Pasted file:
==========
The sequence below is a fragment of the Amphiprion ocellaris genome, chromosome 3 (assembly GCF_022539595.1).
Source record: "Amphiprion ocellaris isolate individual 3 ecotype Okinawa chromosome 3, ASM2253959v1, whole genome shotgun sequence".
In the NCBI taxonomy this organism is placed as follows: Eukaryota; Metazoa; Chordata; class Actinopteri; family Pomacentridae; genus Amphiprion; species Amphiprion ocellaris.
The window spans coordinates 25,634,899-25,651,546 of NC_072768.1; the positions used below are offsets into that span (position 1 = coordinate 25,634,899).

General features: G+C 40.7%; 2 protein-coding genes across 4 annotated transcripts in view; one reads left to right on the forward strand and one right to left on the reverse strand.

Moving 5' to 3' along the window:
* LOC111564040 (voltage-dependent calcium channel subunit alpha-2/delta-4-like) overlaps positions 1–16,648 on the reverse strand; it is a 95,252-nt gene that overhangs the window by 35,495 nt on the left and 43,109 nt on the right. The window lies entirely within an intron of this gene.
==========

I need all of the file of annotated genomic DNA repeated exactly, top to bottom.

The sequence below is a fragment of the Amphiprion ocellaris genome, chromosome 3 (assembly GCF_022539595.1).
Source record: "Amphiprion ocellaris isolate individual 3 ecotype Okinawa chromosome 3, ASM2253959v1, whole genome shotgun sequence".
In the NCBI taxonomy this organism is placed as follows: Eukaryota; Metazoa; Chordata; class Actinopteri; family Pomacentridae; genus Amphiprion; species Amphiprion ocellaris.
The window spans coordinates 25,634,899-25,651,546 of NC_072768.1; the positions used below are offsets into that span (position 1 = coordinate 25,634,899).

General features: G+C 40.7%; 2 protein-coding genes across 4 annotated transcripts in view; one reads left to right on the forward strand and one right to left on the reverse strand.

Moving 5' to 3' along the window:
* LOC111564040 (voltage-dependent calcium channel subunit alpha-2/delta-4-like) overlaps positions 1–16,648 on the reverse strand; it is a 95,252-nt gene that overhangs the window by 35,495 nt on the left and 43,109 nt on the right. The window lies entirely within an intron of this gene.